“Everything you’ve heard is true. But you haven’t heard everything,” Netflix warns. Today, the streaming giant released an explosive teaser for Operation Varsity Blues: The College Admissions Scandal. It is slated to be a tell-all documentary using real conversations from FBI wiretaps.
According to Netflix, the forthcoming release “goes beyond the celebrity-driven headlines and dives into the methods used by Rick Singer, the man at the center of the shocking 2019 college admissions scandal, to persuade his wealthy clients to cheat an educational system already designed to benefit the privileged.”
Building on the hype, the film is the brainchild of Chris Smith who is the man behind the Netflix documentary Fyre: The Greatest Party That Never Happened and who also served as an executive producer on Tiger King.
Everything you’ve heard is true. But you haven’t heard everything. Using real conversations recreated from FBI wiretaps the filmmaker behind Fyre brings you Operation Varsity Blues: The College Admissions Scandal pic.twitter.com/kwsqTCSkqq
— NetflixFilm (@NetflixFilm) February 22, 2021
In 2020, Full House Actress Lori Loughlin and her husband Mossimo Giannulli were sentenced to two months and five months in prison, respectively, after pleading guilty to conspiracy to commit wire and mail fraud in the college admissions bribery case. The couple are accused of falsifying SAT exam results and paying $500,000 in bribes for their daughters, Olivia Jade and Isabella Rose, to get into the University of Southern California, posing as athletes.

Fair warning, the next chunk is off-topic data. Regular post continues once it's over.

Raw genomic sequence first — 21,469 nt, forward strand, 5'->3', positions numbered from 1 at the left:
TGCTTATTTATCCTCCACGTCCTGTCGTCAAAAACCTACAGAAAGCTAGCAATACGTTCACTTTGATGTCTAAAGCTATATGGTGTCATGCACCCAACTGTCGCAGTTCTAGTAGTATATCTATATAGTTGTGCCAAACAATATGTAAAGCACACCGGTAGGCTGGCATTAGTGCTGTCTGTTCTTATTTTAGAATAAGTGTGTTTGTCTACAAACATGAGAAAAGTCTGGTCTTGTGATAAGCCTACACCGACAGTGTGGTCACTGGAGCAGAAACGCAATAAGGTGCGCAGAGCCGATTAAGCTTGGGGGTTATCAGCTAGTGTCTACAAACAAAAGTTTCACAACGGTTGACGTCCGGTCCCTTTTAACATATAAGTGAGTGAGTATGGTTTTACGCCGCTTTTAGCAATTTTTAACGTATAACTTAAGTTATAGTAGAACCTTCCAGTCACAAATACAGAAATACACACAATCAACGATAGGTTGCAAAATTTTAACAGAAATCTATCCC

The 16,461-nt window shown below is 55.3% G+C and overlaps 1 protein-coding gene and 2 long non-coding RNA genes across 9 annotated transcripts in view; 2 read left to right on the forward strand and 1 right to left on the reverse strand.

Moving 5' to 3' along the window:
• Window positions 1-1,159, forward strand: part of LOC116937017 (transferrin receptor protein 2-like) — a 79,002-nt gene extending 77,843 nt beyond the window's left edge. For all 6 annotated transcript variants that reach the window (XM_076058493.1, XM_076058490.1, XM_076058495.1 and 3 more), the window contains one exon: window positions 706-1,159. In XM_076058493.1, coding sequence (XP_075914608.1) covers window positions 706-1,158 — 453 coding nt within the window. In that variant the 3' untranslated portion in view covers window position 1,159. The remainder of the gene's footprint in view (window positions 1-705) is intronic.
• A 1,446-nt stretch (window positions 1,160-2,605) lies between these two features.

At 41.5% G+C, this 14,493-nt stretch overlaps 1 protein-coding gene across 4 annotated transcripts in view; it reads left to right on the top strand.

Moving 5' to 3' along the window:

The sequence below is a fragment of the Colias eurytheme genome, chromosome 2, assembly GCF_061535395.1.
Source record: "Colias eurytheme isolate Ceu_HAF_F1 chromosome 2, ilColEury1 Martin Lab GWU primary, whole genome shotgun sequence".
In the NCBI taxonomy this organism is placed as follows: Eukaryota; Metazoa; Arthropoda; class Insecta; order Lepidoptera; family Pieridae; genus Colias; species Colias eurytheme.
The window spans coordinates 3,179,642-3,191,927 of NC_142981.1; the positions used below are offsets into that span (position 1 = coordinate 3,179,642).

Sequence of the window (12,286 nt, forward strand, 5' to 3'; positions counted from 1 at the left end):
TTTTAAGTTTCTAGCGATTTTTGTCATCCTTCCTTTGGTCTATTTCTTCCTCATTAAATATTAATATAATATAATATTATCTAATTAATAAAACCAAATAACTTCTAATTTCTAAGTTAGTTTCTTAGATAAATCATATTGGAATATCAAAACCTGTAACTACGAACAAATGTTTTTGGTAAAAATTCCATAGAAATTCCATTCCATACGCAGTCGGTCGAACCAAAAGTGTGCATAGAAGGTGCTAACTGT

The conspirator and the man who facilitated the bribes, Singer, pled guilty to racketeering conspiracy, money laundering conspiracy, conspiracy to defraud the U.S. and obstruction of justice. He was bribed by the government to record conversations which ultimately led to a number of convictions.
Daughter Olivia Jade spoke out for the first in December 2020 during an episode of Red Table Talk with Jada-Pinkett Smith, Willow Smith and Adrienne Banfield-Norris. She admitted she didn’t realise the extent of what was happening at the time.
“To be honest, I wasn’t angry because I didn’t have a good understanding of what just happened. I didn’t see the wrong in it,” she told the three hosts. She continued, “A huge part about privilege is not knowing you have privilege. When it was happening, it didn’t feel wrong.”
Operation Varsity Blues: The College Admissions Scandal will be released to Netflix on March 17, 2021. If you want to catch up on the ins-and-outs of the case, there is an excellent podcast titled: Gangster Capitalism: The College Admissions Scandal by film maker Andrew Jenks. Check it out here.